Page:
1. General Comment on the Right to Health published on July 4th 2000
This explication of Article 12 of the International Covenant on Economic, Social and Cultural Rights transforms a statement of principle and four general instructions on health preservation, as perceived early in the second half of the last century, into a 65 paragraph document that comprehensively defines and clarifies contemporary standards and expectations for states parties
The General Comment is both an historic and seminal document. It will have a direct impact on health worldwide by rendering Article 12 into a powerful instrument that the UN Committee on Economic, Social and Cultural Rights, none of whom are medical practitioners, can use to monitor the rights of the citizens of 139 countries to the enjoyment of the highest attainable standard of physical and mental health. But, importantly, it will have an even more pervasive effect on health worldwide in that it will inform the interpretation of all current, and the composition of future, health legislation – at national, regional and global levels.
Physicians for Human Rights-UK was influential at every stage of the General Comment’s development – at its inception, contributing as it to took shape, and in determining its final form
2. Putting the General Comment on the Right to Health into context
The foremost legal source for the international human right to health is Article 12 of the 1966 International Covenant on Economic, Social and Cultural Rights (ICESCR). The triad of the ICESCR, the International Covenant on Civil and Political Rights and the Universal Declaration of Human Rights comprise what is known as the the International Bill of Human Rights. Some view the International Bill of Human Rights as a veritable Magna Carta marking humankind’s arrival at a vitally important phase: the conscious acquisition of human dignity and worth.
The Right to Heath as recognised by the United Nations is founded upon international laws over which states have negotiated (sometimes described as horse-traded) for years. It is derived from written texts that have required consideration and interpretation. As with many other economic, social, and cultural rights, interpretations have differed considerably in defining the scope and content of the Right to Health – and the resulting concomitant states’ obligations. This lack of conceptual clarity which has hitherto complicated the implementation and monitoring of these rights, is due to a number of factors, including the relatively recent origin of social, economic, and cultural rights as compared with civil and political rights, and the tendency of both governments and human rights advocates to perceive civil and political rights as of greater importance.
All the 139 countries that have ratified the ICESCR have, thereby, voluntarily undertaken to observe the legal obligations protecting the rights contained within the Covenant, and their governments are required to report every five years to the UN Committee on Economic, Social and Cultural Rights (CESCR).This Committee is made up of 18 Independent Experts, who are elected by the member governments of the United Nations Economic and Social Council, but serve in their own capacity. The CESCR, at its twice yearly country reviews in Geneva, examines governments’ reports together with information furnished by NGOs and other sources, and then issues observations on each states’ implementation of the Covenant.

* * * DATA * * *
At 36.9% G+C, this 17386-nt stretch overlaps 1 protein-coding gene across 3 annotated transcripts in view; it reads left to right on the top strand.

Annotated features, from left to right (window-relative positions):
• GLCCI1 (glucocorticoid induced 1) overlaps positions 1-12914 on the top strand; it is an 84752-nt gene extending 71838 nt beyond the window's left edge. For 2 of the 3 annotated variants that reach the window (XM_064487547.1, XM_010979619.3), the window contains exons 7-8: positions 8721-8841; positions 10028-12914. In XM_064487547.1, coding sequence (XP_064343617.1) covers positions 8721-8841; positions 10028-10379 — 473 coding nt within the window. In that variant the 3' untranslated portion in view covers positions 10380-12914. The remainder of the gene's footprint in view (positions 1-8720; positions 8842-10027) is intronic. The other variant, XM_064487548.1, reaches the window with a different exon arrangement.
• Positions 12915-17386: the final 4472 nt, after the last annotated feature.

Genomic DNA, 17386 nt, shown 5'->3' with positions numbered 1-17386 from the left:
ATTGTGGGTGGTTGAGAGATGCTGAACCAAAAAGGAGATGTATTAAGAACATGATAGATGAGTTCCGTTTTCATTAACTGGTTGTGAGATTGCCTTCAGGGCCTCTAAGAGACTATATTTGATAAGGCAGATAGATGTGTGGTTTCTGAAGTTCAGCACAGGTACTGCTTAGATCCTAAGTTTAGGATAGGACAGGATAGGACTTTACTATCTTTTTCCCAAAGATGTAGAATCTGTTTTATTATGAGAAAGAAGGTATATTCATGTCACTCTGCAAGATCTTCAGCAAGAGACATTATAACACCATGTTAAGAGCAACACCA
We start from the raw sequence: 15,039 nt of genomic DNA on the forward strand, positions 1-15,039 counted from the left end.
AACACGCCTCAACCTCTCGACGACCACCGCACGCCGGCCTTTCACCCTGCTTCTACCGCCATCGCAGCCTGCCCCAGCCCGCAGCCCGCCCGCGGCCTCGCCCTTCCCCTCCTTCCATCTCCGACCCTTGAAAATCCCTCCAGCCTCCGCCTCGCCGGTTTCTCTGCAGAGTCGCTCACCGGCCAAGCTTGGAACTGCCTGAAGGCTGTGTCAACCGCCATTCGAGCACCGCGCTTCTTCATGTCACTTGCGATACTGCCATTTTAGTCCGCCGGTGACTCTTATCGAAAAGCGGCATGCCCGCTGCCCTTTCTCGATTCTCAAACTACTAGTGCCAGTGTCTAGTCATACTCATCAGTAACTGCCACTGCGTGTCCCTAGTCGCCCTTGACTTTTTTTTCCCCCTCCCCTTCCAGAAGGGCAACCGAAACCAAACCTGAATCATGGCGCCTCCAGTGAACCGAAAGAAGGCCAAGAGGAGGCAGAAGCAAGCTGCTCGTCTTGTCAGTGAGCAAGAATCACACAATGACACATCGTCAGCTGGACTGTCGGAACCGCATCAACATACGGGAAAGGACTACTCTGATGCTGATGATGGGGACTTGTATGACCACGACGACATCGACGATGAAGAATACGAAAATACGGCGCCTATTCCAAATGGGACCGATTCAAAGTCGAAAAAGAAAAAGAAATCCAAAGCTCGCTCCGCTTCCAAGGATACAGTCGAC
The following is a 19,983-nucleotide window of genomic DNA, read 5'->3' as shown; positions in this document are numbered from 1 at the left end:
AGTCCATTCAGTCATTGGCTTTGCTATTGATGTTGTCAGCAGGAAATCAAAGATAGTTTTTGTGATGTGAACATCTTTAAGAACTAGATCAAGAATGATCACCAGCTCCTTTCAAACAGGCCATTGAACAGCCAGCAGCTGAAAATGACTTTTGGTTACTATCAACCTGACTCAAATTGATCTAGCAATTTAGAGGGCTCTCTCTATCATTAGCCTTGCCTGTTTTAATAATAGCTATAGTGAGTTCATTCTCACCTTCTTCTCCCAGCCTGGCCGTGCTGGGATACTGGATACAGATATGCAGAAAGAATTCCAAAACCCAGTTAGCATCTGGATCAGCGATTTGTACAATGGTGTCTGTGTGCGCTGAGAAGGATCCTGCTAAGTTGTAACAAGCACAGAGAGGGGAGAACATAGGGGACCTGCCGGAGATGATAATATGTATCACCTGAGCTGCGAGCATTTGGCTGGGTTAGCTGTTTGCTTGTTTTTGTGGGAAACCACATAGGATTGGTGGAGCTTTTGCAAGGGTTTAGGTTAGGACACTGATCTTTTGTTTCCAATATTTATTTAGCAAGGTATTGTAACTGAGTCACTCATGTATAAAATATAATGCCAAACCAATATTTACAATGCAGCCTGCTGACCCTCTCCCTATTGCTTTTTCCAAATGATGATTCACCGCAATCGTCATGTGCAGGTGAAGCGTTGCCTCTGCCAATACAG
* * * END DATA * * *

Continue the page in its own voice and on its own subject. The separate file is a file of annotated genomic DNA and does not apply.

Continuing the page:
To promote better understanding of the Covenant, and therefore implementation by member states, the CESCR from time to time publishes amplifications of individual Articles – known as General Comments. These explications elaborate on the text of the treaty and serve to define the nature of individual rights and obligations under the Covenant. To date the CESCR has issued 13 General Comments, on for example the right to housing, the right to food, the right to education, but never on the right to health.
A glance at Article 12 (see below) shows that its regulations are neither comprehensive nor detailed enough to properly inform the protection of the health of entire nations. As long ago as 1993 the CESCR held a day of General Discussion on Article 12, but did not proceed to the publication of a General Comment. The continuing inadequacy of definition of the substance of Article 12 has resulted in the CESCR’s assessments of the Right to Health at each country’s quinquennial review tending to be brief and unsystematic.
In 1998 PHR-UK determined to encourage the CESCR to adopt a General Comment on the Right to Health. This entailed obtaining the agreement of the CESCR to devote a day to a General Discussion, and then persuading the members of the health and human rights communities to support this. PHR-UK, as the host of the 1999 International Federation of Health and Human Rights Organisation’s (IFHHRO) annual conference, was able to convene a one day colloquium at which leading experts from around the world could discuss the Right to Health with members of the CESCR in an informal setting. Through its leadership, PHR-UK was offered the opportunity to advise the Special Rapporteur during the drafting of the General Comment and was invited to participate in the Committee’s considerations in Geneva.